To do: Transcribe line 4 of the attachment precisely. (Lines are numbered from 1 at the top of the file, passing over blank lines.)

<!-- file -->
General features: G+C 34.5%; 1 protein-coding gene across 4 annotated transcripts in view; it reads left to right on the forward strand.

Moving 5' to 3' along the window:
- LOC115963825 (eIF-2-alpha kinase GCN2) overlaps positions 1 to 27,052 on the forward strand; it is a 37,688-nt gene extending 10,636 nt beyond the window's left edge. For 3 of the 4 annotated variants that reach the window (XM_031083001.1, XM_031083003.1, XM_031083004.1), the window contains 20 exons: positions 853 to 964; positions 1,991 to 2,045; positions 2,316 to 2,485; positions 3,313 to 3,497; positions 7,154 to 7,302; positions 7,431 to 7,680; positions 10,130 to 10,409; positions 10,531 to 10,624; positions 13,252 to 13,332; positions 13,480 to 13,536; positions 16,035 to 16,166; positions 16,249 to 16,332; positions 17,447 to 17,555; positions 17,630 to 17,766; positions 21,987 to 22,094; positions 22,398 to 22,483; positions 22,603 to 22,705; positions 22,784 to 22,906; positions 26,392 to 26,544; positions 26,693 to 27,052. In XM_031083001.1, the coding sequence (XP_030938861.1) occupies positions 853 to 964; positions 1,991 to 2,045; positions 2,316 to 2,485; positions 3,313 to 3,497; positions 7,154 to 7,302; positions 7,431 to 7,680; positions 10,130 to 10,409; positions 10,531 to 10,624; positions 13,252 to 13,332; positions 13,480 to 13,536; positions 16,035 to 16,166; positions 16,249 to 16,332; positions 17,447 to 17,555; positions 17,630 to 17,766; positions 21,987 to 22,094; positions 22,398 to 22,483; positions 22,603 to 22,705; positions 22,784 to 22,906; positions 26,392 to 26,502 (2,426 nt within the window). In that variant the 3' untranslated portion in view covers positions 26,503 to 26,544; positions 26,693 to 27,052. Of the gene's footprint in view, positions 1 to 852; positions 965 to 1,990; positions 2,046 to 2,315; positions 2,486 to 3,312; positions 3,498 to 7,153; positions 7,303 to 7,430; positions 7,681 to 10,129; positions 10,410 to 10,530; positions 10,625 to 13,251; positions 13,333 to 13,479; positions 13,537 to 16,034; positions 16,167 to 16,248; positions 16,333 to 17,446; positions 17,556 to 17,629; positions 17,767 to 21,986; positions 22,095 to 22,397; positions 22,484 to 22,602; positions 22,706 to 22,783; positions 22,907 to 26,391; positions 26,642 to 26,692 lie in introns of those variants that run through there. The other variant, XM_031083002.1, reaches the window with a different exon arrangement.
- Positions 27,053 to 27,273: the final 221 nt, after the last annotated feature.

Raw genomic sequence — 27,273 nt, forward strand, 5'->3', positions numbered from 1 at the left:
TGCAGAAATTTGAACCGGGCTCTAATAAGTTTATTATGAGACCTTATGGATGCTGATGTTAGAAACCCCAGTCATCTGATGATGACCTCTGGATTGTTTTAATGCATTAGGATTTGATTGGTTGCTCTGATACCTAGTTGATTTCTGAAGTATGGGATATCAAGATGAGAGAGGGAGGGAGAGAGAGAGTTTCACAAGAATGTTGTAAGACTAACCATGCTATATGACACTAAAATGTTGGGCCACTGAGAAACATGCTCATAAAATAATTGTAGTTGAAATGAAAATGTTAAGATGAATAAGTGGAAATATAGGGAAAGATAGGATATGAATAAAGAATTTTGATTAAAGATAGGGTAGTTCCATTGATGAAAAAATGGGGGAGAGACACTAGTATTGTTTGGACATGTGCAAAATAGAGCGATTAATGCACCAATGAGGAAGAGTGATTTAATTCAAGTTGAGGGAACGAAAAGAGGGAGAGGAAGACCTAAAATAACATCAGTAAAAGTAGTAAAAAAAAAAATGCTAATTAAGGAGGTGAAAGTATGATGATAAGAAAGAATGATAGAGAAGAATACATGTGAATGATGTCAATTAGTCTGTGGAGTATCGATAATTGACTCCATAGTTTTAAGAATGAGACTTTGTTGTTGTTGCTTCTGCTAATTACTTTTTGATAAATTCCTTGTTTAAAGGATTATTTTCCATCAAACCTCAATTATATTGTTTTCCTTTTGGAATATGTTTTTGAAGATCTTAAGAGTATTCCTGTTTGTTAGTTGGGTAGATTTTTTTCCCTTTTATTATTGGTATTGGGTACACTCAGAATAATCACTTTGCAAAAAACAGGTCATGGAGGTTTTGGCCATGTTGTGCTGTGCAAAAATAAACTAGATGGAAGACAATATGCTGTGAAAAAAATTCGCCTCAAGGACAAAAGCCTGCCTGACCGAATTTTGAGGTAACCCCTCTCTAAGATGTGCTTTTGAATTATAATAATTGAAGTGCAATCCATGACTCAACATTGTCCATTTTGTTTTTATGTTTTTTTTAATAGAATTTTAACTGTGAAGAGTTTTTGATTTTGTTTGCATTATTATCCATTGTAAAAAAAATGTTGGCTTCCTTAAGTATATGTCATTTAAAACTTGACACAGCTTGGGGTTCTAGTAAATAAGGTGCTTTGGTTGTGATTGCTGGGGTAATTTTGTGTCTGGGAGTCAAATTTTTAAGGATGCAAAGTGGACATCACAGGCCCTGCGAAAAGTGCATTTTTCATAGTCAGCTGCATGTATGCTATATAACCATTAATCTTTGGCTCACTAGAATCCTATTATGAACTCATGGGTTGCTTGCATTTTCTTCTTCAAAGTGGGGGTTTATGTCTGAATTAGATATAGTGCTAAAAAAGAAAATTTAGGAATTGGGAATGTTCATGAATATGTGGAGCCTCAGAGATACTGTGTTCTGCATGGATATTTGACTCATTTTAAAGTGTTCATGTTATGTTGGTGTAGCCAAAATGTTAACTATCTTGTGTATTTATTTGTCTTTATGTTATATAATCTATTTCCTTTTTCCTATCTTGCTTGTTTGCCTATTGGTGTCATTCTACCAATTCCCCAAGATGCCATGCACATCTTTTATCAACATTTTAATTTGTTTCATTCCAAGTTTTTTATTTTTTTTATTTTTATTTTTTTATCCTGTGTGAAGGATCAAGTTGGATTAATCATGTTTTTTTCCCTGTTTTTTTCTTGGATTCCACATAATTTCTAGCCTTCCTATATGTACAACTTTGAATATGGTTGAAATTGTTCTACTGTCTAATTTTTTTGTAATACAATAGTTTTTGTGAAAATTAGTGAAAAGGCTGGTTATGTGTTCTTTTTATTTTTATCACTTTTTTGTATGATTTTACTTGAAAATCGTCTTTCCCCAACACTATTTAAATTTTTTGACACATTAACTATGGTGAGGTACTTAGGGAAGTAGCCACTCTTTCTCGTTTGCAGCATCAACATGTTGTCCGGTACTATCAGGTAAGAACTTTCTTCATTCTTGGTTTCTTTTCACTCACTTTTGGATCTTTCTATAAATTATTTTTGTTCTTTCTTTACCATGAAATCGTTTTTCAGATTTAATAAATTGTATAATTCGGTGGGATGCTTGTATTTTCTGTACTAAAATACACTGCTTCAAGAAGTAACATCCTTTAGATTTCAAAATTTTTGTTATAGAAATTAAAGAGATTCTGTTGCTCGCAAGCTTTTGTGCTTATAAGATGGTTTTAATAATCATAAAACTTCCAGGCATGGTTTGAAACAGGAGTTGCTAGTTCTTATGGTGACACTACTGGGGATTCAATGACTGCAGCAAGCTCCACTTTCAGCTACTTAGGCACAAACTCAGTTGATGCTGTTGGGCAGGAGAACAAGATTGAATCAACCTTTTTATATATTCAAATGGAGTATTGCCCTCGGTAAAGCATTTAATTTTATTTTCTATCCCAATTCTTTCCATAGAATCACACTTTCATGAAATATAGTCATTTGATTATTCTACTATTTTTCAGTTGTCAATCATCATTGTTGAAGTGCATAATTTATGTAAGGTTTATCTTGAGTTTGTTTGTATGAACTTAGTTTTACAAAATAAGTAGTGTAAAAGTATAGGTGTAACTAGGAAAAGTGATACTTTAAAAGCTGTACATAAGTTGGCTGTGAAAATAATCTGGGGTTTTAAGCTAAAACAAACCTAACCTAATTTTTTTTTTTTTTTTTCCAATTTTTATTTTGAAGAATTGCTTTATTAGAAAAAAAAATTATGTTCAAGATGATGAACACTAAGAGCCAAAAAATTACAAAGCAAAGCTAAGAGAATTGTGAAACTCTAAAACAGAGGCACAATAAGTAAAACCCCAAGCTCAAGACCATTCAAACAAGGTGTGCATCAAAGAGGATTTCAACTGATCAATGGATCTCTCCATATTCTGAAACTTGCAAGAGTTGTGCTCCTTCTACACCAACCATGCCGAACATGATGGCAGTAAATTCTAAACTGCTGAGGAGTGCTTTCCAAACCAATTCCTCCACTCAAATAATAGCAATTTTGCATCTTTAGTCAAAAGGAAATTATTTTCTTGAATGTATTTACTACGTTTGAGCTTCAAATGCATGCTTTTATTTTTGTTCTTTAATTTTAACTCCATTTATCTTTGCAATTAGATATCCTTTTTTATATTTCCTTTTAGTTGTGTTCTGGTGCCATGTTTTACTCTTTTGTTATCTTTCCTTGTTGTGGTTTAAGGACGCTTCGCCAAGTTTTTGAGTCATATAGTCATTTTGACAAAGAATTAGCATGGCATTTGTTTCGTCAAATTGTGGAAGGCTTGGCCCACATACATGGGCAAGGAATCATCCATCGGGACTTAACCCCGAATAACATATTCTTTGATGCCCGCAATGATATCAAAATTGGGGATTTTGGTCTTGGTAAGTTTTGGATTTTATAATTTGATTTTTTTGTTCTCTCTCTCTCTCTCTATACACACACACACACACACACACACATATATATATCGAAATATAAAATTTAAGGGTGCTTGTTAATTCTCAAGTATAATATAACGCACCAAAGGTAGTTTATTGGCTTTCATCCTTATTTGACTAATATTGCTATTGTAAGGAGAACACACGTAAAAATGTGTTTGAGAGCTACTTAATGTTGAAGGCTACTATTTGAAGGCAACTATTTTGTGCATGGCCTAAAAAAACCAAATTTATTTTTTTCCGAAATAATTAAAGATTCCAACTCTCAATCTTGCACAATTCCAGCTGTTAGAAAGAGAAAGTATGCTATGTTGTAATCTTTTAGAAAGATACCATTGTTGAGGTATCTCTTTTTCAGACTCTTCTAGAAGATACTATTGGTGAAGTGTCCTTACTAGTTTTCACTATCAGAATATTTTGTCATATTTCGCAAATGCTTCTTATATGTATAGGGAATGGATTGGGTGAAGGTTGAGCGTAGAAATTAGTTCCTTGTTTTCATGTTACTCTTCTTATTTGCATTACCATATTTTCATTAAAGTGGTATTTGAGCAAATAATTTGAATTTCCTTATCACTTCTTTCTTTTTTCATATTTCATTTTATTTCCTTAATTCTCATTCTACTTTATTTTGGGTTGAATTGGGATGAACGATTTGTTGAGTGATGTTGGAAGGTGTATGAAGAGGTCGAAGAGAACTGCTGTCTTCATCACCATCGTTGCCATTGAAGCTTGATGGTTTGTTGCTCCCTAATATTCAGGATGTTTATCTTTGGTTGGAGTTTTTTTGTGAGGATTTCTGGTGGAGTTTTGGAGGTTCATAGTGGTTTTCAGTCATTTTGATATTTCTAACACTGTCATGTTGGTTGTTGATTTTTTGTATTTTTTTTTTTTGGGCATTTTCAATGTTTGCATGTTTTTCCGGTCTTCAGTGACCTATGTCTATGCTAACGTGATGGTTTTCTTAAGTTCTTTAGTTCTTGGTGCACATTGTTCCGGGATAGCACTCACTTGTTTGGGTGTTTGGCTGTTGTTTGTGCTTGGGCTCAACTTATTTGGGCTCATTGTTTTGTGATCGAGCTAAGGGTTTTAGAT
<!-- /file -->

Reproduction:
- Positions 27,053 to 27,273: the final 221 nt, after the last annotated feature.